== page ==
• We’re a Broken Record — And We’ll Keep Playing Louder

    Over the past six pandemic-wrecked months, the Academy has repeatedly called on legislators and policymakers to stabilize, strengthen and support primary care.

    Capitol building on a cold day

    After an early telemedicine win, we spent the rest of the spring and all summer sending letter upon letter and talking to dozens of legislators about family medicine’s crucial needs as COVID-19 clamped down. We put on a sharp briefing for congressional staff. AAFP leaders and members spoke candidly to high-profile media outlets about the unsustainability of fee-for-service medicine in a nation riven by the crisis. A broken system further compromised by the public health emergency, we cautioned, was putting some of the country’s most vulnerable patients at high risk.

    Perhaps it has seemed a little redundant occasionally. Earlier this year we wrote, “There are immediate steps that Congress should take now,” because those steps — none of them radical — were so plainly and urgently necessary that saying immediately and now in the same sentence didn’t sound off-key.

    And Congress? Congress did not take those steps. Congress still has not taken those steps.

    Now the seasons have changed and Election Day has neared, and we’re saying and doing all of these things again. We’re a broken record. But we aren’t the ones who cracked the vinyl, so we’ll keep spinning the song and turning up the volume. We think it’s pretty catchy. This week, in fact, we played it live.

    On the heels of a compelling webinar put on by the AAFP, the American College of Physicians and the American Academy of Pediatrics earlier this month, Academy leaders conducted online meetings this week with top congressional staff.

    AAFP President Ada Stewart, M.D., President-elect Sterling Ransone, M.D., and Board Chair Gary LeRoy, M.D., reiterated our members’ pressing needs in three days of sessions with House and Senate staff from both parties, including the offices of House Speaker Nancy Pelosi, D-Calif., House Minority Leader Kevin McCarthy, R-Calif., and Senate Minority Leader Charles Schumer, D-N.Y.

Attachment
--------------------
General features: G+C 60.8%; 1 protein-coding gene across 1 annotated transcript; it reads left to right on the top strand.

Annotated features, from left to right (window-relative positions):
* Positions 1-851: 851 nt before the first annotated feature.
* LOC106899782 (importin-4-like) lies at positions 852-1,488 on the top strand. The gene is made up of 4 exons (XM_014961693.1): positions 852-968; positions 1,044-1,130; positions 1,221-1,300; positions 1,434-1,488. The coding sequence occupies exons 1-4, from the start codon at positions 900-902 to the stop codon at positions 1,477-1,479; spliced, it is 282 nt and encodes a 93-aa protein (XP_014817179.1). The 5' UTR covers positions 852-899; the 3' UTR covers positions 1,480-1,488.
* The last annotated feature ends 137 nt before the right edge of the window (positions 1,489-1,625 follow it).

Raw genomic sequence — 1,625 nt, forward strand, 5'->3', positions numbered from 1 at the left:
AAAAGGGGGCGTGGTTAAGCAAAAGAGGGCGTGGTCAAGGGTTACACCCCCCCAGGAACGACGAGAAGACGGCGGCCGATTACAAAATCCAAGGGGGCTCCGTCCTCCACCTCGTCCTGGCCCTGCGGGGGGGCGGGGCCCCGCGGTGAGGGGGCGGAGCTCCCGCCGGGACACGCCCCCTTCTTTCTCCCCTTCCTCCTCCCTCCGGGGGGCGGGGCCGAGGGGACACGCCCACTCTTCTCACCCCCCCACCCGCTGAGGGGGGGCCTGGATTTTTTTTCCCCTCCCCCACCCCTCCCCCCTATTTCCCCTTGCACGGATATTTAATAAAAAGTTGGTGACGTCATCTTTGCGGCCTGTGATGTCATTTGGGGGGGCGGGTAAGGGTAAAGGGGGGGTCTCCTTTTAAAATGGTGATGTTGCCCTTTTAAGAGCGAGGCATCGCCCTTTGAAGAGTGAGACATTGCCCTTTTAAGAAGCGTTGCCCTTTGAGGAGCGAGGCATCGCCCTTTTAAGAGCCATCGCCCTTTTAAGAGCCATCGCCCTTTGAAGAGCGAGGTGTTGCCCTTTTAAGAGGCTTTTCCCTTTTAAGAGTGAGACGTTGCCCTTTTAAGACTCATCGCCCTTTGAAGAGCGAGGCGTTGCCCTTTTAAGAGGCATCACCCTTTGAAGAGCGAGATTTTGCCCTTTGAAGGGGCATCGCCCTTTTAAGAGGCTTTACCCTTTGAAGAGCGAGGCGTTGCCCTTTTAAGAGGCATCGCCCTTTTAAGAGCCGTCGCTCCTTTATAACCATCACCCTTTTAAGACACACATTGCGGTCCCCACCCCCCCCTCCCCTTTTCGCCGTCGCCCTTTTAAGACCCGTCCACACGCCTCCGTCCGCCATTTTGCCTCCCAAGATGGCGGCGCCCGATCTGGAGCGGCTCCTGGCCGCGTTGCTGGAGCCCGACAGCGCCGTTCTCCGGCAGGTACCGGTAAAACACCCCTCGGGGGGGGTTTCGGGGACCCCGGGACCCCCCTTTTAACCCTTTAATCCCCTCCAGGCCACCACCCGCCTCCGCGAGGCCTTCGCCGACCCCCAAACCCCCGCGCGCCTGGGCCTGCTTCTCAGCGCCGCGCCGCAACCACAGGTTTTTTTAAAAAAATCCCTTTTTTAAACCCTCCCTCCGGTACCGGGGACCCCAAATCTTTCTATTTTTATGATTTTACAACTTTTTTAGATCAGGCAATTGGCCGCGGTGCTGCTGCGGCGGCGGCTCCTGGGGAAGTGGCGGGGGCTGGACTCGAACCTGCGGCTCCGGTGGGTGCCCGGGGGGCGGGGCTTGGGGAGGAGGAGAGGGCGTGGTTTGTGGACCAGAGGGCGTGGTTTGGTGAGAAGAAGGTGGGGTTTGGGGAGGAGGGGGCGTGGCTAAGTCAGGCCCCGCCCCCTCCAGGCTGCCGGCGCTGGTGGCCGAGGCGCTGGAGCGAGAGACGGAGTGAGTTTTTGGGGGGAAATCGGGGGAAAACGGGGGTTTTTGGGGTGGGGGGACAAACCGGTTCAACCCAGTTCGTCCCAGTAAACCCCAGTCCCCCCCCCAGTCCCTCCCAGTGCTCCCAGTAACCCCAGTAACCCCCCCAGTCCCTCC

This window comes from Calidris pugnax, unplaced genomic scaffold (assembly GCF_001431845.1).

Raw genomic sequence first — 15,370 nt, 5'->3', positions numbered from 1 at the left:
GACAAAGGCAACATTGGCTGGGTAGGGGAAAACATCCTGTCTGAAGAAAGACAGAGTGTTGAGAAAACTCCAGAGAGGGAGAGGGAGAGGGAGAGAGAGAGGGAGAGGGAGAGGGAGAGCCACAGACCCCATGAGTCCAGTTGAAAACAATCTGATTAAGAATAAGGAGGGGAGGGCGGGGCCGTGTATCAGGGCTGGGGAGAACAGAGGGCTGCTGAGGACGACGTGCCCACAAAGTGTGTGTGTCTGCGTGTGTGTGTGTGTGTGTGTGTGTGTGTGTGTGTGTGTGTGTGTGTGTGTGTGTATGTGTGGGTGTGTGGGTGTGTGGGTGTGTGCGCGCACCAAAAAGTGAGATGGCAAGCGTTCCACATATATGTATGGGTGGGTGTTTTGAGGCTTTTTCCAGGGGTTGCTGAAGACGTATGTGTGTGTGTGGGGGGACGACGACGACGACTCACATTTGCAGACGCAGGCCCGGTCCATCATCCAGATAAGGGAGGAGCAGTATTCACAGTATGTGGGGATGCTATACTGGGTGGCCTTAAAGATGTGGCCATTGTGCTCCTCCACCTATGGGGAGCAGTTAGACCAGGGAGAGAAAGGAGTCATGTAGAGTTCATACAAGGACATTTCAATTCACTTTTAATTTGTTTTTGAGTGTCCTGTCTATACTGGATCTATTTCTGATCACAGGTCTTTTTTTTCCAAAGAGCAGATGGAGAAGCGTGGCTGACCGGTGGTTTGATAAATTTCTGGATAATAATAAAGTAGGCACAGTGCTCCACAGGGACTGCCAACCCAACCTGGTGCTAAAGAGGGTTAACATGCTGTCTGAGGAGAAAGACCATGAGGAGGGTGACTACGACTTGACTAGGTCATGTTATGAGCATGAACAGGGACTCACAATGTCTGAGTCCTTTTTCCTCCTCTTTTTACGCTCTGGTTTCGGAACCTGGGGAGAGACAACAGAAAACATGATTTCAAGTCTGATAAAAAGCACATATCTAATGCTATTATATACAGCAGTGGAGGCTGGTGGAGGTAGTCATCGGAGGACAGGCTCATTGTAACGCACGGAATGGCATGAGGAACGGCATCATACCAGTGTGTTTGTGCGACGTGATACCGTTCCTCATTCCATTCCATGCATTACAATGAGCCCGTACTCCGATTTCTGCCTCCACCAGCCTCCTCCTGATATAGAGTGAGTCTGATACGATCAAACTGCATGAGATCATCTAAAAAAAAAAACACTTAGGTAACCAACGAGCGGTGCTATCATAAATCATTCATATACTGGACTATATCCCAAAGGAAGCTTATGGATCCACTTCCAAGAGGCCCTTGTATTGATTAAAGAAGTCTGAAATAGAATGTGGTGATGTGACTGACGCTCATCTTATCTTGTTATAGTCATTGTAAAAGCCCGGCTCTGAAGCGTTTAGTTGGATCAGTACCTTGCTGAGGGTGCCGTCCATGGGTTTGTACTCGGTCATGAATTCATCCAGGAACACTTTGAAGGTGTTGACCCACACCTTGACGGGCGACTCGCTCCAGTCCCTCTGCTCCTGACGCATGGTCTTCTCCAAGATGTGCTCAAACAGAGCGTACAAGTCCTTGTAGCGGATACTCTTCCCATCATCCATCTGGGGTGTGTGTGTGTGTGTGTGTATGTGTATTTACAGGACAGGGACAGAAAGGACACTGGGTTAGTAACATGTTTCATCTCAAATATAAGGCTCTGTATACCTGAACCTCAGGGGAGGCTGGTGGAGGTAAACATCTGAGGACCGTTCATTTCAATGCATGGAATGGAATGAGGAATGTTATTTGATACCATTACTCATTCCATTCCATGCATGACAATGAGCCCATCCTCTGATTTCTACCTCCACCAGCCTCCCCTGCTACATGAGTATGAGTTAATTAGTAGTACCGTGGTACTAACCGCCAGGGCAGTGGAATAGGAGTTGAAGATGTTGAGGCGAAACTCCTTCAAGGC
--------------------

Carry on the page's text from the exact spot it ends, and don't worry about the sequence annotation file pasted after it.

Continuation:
The wish list to which they lent their faces and voices came right out of that same record, and I’m going to spell it out here again. Because in a couple of weeks, Election Day will finally have passed (give or take), sweeping away one of the excuses lawmakers have held up to defend doing nothing.

    Here, again, are five things the Academy needs from Congress before this cruel year finally ends:

    • targeted financial relief (including liability protections) ensuring that at least $20 billion of the Provider Relief Fund is earmarked for primary care physicians, and passage of H.R. 6837/S. 3750 to reinstate the Medicare Accelerated and Advance Payment program for Part B participants and improve the loan terms to ensure its availability to primary care physicians;
    • a temporary waiver of the budget neutrality requirement that threatens to stall a long-overdue payment imbalance in the Medicare physician fee schedule;
    • investment in public health infrastructure to support COVID-19 vaccine efforts and rebuild safeguards against future public health emergencies;
    • long-term — in fact, permanent — reauthorization of vital health extender programs through the Training the Next Generation of Primary Care Physicians Act (H.R. 2815/S. 1191); and
    • permanent telehealth flexibility, for instance, by passing the Expanding Access to Telehealth Act (S. 4230).

    I hope you’re voting next week, if you haven’t already exercised your franchise early in whatever capacity is allowed in your state. But that’s not really enough; history tells us as much, and the pushes we’ve made this year show how much more is always required. So I hope you’ll also add your voice — and your story — to this fight.

    Stephanie Quinn is senior vice president of advocacy, practice advancement and policy.



    ABOUT THE AUTHOR

    Stephanie Quinn, AAFP Senior Vice President of Advocacy, Practice Advancement and Policy.  Read author bio »

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